By Helene Elliott
4:14 PM PST, December 16, 2013
Times columnist Helene Elliott rates the pluses and minuses in the NHL from the previous week:
+ Chicago wing Patrick Kane is giving Pittsburgh's Sidney Crosby a good challenge for the scoring title. Kane's assist Sunday in the Blackhawks' 3-1 victory over the Kings extended his point streak to nine games and 21 of his last 22. Through Sunday's games he had 19 goals and 45 points, one point behind Crosby.
+ The Vancouver Canucks seem to have grasped Coach John Tortorella's defensive intensity. They've won seven straight games, each without giving up more than two goals. And kudos to them for participating in a hilarious video/photo shoot featuring players wearing incredibly ugly holiday sweaters. The sweaters were put up for auction to benefit a charity.
+ Minnesota forward Charlie Coyle's simple wave to a little boy during pregame warmups is a reminder of how a small gesture can mean so much. The video of his wave — and the child's disbelieving, joyful reaction — has gone viral. It's guaranteed to put a smile on your face.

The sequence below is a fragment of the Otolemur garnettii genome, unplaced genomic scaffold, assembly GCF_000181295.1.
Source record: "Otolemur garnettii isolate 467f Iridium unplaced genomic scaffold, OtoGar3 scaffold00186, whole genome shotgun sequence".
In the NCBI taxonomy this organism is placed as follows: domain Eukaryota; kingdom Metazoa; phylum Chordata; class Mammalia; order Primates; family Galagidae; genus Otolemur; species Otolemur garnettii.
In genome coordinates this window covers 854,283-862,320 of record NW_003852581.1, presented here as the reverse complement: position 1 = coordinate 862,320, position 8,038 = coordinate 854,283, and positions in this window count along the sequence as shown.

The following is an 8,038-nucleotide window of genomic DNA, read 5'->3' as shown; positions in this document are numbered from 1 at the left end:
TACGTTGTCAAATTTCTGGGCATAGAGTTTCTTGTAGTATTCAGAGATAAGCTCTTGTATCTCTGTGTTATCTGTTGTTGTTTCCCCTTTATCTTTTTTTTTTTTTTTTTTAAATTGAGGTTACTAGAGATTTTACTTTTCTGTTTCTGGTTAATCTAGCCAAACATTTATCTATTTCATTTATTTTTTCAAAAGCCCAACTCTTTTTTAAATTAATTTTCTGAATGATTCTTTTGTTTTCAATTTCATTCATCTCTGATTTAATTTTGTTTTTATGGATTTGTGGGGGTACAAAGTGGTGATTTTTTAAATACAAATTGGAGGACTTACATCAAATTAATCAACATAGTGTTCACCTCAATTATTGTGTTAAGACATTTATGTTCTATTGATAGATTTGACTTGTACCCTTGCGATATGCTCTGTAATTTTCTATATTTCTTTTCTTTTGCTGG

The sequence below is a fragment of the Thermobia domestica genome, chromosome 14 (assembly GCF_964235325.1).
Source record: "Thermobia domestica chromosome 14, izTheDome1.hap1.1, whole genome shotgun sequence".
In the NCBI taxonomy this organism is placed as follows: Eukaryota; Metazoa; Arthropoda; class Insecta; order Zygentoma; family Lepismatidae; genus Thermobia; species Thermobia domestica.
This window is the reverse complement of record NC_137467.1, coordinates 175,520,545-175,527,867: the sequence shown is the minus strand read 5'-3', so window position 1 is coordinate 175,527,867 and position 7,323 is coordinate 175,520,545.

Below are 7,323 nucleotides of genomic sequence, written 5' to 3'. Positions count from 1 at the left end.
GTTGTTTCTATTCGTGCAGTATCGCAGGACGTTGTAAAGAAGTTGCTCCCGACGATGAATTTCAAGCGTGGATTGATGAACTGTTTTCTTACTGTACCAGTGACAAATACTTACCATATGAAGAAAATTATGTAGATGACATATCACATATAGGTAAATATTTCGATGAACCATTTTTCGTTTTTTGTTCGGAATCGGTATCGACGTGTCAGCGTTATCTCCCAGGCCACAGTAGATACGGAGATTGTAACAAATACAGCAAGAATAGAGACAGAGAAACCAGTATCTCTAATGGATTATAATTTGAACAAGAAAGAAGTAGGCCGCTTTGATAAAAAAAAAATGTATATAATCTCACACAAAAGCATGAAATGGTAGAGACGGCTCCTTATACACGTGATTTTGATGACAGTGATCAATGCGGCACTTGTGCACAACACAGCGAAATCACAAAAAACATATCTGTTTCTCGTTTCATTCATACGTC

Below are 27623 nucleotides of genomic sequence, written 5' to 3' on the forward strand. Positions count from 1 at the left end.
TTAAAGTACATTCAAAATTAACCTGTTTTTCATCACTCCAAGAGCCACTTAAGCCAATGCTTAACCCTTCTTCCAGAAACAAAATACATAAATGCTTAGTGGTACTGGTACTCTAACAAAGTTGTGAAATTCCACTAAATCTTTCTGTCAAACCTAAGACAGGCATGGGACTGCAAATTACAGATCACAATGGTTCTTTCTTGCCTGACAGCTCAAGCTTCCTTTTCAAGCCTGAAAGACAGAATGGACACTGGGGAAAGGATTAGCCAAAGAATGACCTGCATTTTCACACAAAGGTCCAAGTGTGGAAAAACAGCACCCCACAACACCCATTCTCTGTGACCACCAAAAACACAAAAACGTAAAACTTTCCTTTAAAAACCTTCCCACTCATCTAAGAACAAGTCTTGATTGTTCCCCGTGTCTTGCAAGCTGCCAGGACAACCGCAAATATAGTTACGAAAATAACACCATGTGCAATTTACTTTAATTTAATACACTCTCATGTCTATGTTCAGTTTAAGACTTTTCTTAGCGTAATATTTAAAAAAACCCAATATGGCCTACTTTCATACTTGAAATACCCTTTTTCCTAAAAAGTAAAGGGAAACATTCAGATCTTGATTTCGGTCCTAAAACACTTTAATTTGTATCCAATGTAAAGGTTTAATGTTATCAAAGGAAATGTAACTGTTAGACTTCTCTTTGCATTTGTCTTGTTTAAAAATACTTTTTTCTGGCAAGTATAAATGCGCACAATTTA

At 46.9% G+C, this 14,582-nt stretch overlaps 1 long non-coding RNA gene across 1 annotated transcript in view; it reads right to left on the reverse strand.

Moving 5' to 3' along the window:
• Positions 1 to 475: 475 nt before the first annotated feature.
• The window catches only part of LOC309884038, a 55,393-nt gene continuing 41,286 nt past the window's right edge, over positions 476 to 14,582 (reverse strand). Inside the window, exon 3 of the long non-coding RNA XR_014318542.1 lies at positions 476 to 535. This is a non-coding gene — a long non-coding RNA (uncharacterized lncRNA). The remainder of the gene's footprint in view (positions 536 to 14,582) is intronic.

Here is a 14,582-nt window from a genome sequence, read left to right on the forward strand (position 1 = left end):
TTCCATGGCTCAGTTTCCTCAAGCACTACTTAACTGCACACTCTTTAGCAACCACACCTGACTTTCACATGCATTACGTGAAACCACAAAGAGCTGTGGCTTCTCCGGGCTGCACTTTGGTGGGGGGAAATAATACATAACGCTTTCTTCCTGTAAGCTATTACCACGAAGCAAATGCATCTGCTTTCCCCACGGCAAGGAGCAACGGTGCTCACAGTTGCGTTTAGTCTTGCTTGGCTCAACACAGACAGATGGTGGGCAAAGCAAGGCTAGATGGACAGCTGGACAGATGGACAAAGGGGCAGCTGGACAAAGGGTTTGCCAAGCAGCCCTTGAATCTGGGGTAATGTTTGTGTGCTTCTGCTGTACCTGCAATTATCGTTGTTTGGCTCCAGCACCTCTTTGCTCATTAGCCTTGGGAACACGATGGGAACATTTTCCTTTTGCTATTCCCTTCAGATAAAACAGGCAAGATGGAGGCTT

- Home cooking isn't helping the New York Rangers much these days. They lost the first four games of a nine-game homestand before they rallied for a shootout victory over Calgary on Sunday. They also lost forward Ryan Callahan for four to six weeks because of a knee sprain. Double ouch.
- It was horrifying to see Montreal Canadiens enforcer George Parros, recently back from a concussion, wobbly and needing help after a fight with Eric Boulton of the New York Islanders on Saturday. It might be time for Parros to consider how much longer he can — or should — continue playing.
- Winnipeg fans were so happy to have an NHL team again they ignored the Jets' faults. The honeymoon is over, hitting a new sour note during a 0-3-3 home streak. "What I say doesn't matter. It's what you do out on the ice," forward Blake Wheeler told reporters after a 6-4 loss to Dallas on Saturday. "You can blow smoke as much as you want out in the media; we've been blowing smoke for three years."
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